Taillon has 2nd TJ surgery, to miss 2020 season

August 14th, 2019

PITTSBURGH -- , the Pirates’ Opening Day starter, will miss all off the 2020 season -- not just the remainder of this year -- after undergoing a second Tommy John surgery on Tuesday.

Taillon knew he was going to be sidelined for the rest of this season when he underwent right flexor tendon repair surgery on Tuesday at the Hospital for Special Surgery in New York. Dr. David Altchek performed that procedure, as scheduled, then determined during the operation that Taillon also required ulnar collateral ligament revision surgery. Altchek performed Taillon’s second Tommy John surgery on Tuesday.

This outcome was always a possibility heading into surgery, but it was considered to be Taillon’s worst-case scenario. Rather than returning early next year, Taillon is instead projected to return to full competition as a 29-year-old in 2021.

“He was shocked when he heard the news, as were we. But he’s got a good head on his shoulders, and he’s going to come out of this stronger than he was before,” starter Trevor Williams said. “We’re penciling him in for Comeback Player of the Year, 2021.”

Before that can happen, Taillon faces another long road back. Those who know him best understand that he’s well-equipped to handle the journey.

“Nobody likes to miss time, especially in the prime of their career,” left-hander Steven Brault said. “He’s [27] years old; this is when you want to be pitching your best, so it’s too bad. But if there’s anybody that can get through it, it’s Jamo. He’s already been through more than the rest of us have.”

The right-hander first underwent Tommy John surgery in April 2014, when he was considered to be on the brink of the Majors. As he was finishing his recovery in July 2015, Taillon required surgery to repair an inguinal hernia. He didn’t return to the mound until '16, when he made his Major League debut and enjoyed a solid rookie season.

Taillon’s promising career was set back again in May 2017, when he underwent surgery for testicular cancer. He returned to the mound a little more than a month after that operation before breaking out in 2018, going 14-10 with a 3.20 ERA and 179 strikeouts in 32 starts.

Taillon, however, never felt right this season. His elbow bothered him as early as Spring Training. During a start in Texas on May 1, it began to affect his pitch selection. The Pirates shut down Taillon and exhausted every method of conservative care, as recommended by multiple doctors and with the understanding that he’d likely miss the entire 2020 season even if he’d had Tommy John surgery as soon as possible. He resumed a throwing program in early July, but continued pain in his elbow shut that down late last month.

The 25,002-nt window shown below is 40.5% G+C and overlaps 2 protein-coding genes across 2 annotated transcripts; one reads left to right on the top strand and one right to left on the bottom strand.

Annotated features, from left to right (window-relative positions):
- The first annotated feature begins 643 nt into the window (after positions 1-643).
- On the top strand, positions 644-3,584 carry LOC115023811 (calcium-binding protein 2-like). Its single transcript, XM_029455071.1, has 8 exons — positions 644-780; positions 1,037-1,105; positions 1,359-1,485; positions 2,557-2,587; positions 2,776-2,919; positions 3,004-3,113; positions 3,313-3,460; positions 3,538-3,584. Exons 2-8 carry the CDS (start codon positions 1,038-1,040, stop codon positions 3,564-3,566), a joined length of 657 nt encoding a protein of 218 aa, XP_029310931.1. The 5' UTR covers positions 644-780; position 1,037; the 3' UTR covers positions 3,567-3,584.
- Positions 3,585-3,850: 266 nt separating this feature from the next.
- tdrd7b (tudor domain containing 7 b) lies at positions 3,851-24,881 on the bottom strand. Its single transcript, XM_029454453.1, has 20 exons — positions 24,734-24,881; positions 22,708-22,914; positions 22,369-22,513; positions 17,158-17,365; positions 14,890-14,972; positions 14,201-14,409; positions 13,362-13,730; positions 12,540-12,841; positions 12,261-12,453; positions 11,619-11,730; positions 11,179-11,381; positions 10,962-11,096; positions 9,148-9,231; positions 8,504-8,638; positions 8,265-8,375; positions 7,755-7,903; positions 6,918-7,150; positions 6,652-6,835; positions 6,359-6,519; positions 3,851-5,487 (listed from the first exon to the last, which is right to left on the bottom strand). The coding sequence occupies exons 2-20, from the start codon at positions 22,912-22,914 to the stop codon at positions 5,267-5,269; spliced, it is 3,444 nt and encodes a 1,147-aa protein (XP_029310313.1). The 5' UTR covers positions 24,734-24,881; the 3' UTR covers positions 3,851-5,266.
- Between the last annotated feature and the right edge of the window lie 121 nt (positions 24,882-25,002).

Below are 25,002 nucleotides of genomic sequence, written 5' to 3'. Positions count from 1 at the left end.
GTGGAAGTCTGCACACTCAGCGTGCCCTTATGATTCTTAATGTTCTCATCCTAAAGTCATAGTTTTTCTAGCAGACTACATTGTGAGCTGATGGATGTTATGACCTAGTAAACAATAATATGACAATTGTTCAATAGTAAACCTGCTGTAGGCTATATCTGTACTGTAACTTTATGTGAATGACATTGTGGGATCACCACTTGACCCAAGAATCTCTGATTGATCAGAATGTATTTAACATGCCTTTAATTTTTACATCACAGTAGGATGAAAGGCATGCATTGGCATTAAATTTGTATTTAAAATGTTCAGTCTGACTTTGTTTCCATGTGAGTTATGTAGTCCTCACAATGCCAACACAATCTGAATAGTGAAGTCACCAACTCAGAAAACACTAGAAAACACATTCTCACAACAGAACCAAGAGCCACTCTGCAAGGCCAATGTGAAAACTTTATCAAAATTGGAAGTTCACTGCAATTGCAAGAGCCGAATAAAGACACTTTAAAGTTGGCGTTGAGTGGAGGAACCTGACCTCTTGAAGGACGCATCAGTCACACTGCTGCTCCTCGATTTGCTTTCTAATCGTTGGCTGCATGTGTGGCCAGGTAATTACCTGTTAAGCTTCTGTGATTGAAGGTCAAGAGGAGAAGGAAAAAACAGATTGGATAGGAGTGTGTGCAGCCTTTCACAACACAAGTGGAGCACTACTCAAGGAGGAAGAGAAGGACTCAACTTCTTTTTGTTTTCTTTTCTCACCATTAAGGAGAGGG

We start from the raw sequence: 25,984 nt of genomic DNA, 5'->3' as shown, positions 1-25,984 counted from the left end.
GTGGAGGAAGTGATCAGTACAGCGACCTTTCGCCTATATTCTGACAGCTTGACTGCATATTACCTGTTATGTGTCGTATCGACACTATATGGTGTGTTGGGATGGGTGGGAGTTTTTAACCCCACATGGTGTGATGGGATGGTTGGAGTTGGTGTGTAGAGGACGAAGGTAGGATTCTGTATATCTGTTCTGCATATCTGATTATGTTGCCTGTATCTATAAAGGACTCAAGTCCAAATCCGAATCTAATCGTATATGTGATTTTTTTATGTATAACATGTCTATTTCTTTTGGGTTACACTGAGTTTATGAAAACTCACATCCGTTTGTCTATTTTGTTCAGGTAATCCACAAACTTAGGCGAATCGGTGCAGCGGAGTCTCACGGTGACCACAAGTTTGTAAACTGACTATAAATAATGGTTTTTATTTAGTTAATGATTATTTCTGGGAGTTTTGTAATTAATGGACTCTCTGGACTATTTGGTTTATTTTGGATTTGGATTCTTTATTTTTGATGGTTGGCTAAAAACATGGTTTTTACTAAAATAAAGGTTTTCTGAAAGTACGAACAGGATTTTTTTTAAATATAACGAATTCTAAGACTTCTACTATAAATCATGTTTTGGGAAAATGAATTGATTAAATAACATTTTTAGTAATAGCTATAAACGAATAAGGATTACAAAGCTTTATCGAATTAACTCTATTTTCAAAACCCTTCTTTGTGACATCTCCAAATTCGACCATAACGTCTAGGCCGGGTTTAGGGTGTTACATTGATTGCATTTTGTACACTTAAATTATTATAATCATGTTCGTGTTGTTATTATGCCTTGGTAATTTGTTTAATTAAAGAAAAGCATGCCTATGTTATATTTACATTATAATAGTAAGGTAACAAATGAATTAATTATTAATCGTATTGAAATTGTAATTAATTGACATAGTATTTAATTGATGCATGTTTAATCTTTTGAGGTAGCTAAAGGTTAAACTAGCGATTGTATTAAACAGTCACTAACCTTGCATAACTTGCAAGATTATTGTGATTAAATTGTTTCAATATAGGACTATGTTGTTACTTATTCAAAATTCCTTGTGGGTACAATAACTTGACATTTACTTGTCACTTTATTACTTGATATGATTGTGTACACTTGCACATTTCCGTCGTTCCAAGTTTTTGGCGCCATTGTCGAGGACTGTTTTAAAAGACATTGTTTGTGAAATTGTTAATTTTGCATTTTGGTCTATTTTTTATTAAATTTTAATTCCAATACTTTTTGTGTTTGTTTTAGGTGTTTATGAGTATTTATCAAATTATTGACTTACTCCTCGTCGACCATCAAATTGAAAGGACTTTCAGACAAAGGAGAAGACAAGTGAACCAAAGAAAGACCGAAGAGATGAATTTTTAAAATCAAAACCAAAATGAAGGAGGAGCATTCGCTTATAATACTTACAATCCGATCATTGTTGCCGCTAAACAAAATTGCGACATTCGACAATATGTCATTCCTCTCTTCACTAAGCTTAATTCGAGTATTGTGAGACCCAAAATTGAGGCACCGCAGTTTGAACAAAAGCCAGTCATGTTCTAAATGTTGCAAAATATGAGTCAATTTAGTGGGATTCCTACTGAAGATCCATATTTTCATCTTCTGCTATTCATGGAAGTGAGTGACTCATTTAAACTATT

When Taillon does return, he’ll likely adjust his mechanics to shorten his arm path and reduce the stress he puts on his elbow while pitching.

It’s not a long list, but there are pitchers who have successfully come back from multiple Tommy John surgeries. Boston’s Nathan Eovaldi did it well enough to earn a World Series ring and a $68 million contract this past offseason. Chris Capuano spent several years as a starter after his second Tommy John surgery. Former Pirates Daniel Hudson and Joakim Soria are two of many pitchers who have carved out post-second-TJ careers in the bullpen. Some relievers, like Jason Isringhausen and Jonny Venters, have even made it back to the Majors after a third Tommy John surgery.

“With Jameson, it’s a work in progress. I think that the early initial phases of the rehab are just beginning,” Pirates director of sports medicine Todd Tomczyk said. “How this all plays out for him, I know that he’s confident that he will pitch again in the Major Leagues."

How this affects the Pirates’ plans for next season is unclear. They already faced an uphill climb in the National League Central, especially given the way this season fell apart in the second half due mostly to poor pitching. They decided against a complete rebuild the last few offseasons, and again prior to the July 31 Trade Deadline, in part because of their belief in a young core that included Taillon.

“We move on,” pitching coach Ray Searage said. “Next guy’s got to step up -- not to step in his shoes, but to stand next to him and see what they can do. Somebody’s going to get an opportunity, and let’s see if they can help us get to where we want to go.”

Pittsburgh has plenty of internal options for their starting rotation, but arguably none with the potential Taillon displayed throughout last season.

Right-hander Chris Archer’s contract includes a $9 million club option for next season, and it now seems more likely the Pirates will exercise that option. Williams, Brault, Joe Musgrove and top prospect Mitch Keller are also set to return, as are depth options Dario Agrazal and James Marvel. Right-hander Chad Kuhl, who posted a 4.37 ERA in 61 starts from 2016-18, should be ready to return next season after spending this year recovering from Tommy John surgery.

“Just be you. Don’t think that you’ve got to do more now, just go out there and be the competitor that you are,” Searage said. “It’s not like, ‘OK, we have to do this extra now because we don’t have Jamo.’ No. I want Joe to be Joe, I want Steven to be Steven, I want Mitch to be Mitch, and Trevor, down the line. I want those guys to go out and compete the way they can.”